Another take from this sample is that drafters are still taking a chance on Dalvin Cook.

Not only that, but the average drafting position of the Vikings Running Back is solidly in the first round. In fact, the drafts that took place between 22nd and 24th June saw at least one 1.01 pick for Cook. 

In case you weren’t aware, June saw Cook signal his intention to sit out indefinetely until a new extension to his contract was arranged. The Vikings had recently given Kirk Cousins a 5-year, $150 million deal that saw the Quarterback earn more in one year than what Dalvin’s current deal would earn him in three. 

And so the holdout began. 

Cook isn’t the first player to hold out services because of disagreements on a new contract. The last decade has seen influential players warrant more than was offered and sit out when they did not get it. Melvin Gordon, Ezekiel Elliott and Le’Veon Bell are just three of the players who have done this recently – there will no doubt be others in the future. 


Last season, Cook had the best year of his rookie contract. The stats show over 1000 rushing yards, and a big uptick in his receiving production. He played more games. He was key in keeping the ball rolling forwards – getting the most first downs of the whole team. 

In fantasy terms, this is a big deal. Cook’s contribution ended up putting him at RB6 for the season. He only played 14 games (actually sitting out in the championship week for deeper leagues. But Cook got at least 1 touchdown in 11 of them. Knowing it is likely that the Running Back hits pay-dirt gives the players who drafted him a guaranteed boost. 5 of those games also saw over 100 yards rushing, and 2 others saw above 90.

More points to add to the total.

His final rank of RB6 bettered a pre-season prediction of RB10. It pushed him above players like Alvin Kamara and James Connor. So, when you look to perform above a perceived standard, you are likely to want to be suitably paid in the future. 

The problem that Cook has is that there is a younger, fresher Running Back who is just waiting for his turn in the hotseat. That man is Alexander Mattison.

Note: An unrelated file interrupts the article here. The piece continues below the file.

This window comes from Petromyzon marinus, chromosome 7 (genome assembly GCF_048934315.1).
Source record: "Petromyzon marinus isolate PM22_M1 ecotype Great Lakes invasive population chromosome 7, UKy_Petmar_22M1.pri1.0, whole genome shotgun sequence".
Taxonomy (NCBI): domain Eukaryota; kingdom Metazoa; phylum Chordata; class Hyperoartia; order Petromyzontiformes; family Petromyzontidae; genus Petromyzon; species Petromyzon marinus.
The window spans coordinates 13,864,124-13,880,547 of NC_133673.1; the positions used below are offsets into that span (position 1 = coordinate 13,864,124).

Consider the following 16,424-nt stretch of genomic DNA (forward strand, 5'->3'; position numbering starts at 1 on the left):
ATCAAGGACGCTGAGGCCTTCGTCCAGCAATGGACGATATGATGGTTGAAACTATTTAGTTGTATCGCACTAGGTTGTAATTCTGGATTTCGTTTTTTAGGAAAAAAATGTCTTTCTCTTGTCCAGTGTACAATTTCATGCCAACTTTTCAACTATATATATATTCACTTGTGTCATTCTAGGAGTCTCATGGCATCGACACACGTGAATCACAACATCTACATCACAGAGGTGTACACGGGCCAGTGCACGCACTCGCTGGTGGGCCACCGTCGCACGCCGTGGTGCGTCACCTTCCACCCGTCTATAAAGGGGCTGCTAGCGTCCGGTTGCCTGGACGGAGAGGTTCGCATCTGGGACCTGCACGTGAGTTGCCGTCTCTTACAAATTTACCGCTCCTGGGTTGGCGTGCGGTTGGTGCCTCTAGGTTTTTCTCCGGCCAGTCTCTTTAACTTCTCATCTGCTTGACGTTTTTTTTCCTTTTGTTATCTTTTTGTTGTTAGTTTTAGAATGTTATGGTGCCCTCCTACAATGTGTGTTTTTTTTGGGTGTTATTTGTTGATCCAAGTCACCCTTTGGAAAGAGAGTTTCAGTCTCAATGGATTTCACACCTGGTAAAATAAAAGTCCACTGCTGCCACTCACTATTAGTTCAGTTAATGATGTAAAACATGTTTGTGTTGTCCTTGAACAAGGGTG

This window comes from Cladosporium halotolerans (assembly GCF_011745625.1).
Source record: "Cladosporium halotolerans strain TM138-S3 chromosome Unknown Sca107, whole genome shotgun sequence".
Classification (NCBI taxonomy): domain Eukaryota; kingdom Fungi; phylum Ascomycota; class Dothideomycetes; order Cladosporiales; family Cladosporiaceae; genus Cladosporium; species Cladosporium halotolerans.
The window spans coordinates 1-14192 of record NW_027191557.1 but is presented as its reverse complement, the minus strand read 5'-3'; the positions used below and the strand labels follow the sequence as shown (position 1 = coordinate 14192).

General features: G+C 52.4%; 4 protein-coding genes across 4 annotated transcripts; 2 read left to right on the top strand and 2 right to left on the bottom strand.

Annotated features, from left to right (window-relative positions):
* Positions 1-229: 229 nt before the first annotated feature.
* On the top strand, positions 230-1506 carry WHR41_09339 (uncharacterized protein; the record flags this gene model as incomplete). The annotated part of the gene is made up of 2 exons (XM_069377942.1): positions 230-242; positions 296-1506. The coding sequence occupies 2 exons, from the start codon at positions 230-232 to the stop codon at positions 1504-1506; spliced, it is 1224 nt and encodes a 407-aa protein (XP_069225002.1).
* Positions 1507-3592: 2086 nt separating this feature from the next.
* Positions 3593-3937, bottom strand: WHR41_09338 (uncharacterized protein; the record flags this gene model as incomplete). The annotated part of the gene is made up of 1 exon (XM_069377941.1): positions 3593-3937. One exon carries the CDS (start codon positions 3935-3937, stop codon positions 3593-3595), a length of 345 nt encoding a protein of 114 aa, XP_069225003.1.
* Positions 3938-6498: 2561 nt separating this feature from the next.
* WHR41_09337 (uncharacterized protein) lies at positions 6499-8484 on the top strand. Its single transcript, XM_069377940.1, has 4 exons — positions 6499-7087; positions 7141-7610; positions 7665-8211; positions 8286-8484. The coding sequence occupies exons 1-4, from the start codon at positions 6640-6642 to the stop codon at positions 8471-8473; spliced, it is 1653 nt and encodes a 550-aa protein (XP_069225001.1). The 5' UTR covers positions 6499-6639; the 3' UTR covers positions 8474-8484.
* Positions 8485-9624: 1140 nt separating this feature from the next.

A third round pick from Boise State last year, many fans looked to see Mattison featuring after Cook faltered to an RB26 finish in 2018. An exciting and powerful rusher, Mattison hit peak form in college during 2018, his junior year, and helped his college Broncos to a 10-3 season. He even put 200 yards and 3 touchdowns past a highly ranked Utah State side that year. He decided to declare a year early for the draft, and the Vikings took him as their second offensive draft pick, coming the round after Irv Smith Jnr. – who has also been making inroads into the Vikings team. 

Indeed, it was through Cook’s own form that kept Mattison to the supporting role he ended up with. The backup Running Back saw 100 carries over the season (a 21% share) and picked up 462 yards. His average does work out slightly better, but his usage in the redzone was where he fell down.

Cook saw nearly half of all carries in the Redzone (47.8%) compared to Mattison’s 28.9%. Again, the stats show the rookie back is more effective with his runs. Mattison’s 111 yards come to 4.26 yards per carry. Cook gets 114 yards, but this only equates to 2.65 yards. However, Cook ends up with 12 touchdowns and Mattison gets only 1. How did this happen?? 

The answer lies inside the 5 yard line. Here, Cook’s involvement jumps up to 62.5% of carries. With his 15 carries in this area, Dalvin accounts for 9 of his touchdowns. On the other hand, Mattison sees only 8.3% – a paltry 2 carries – and 0 touchdowns. 


So it seems that, while Dalvin is at lead back, he will get the nods to run the ball home. But remember that Boise State game where Mattison feasted against Utah State? All three of his touchdowns came from within that 5 yard zone. In fact, of the 17 touchdowns that Mattison scored in his last year of college, 12 were from inside the 5 yard line. So, if you can couple this with the efficiency of his running (particularly in the redzone), then you’re already asking if Minnesota need to offer Cook the deal he wants. I

It’s not necessarily in the passing game either. Mattison was involved in the passing game at Boise. And he finished his rookie season with 82 yards from 10 completions to add to his rushing hall – actually giving him a better average than his last year at college. While Cook’s average yards per reception is better than his rookie counterpart, he did see over 50 more targets. So who is to say that Mattison could not produce the same if he saw that many looks next season? 

So when you start to strip away the arguing factors in Cook holding out, you realise that the balance begins to tip in the Vikings’ favour. And, as long as they have Mattison to turn to, the holdout is unlikely to be solved in a way that favours Dalvin Cook. 


During the sample, Mattison was featuring mid-way through the 8th round of many drafts. His highest take was at the end of the 5th round and his lowest pick was 9.06. Regardless of where he is being taken, the sophomore Running Back should still provide some value – he finished as a high end RB3 in 2019. The volatility in Cook’s contract saga sees his value go up as a must-have handcuff – regardless of the outcome of the talks. If those talks stall and spill into the regular season…let’s just say that the 9.06 pick is worth its weight in Viking gold…

Join me next time for another sample, and what we can learn from it about the minds of fantasy drafters. 

Until then,

Keep Rushing!

Rob @CowsillRob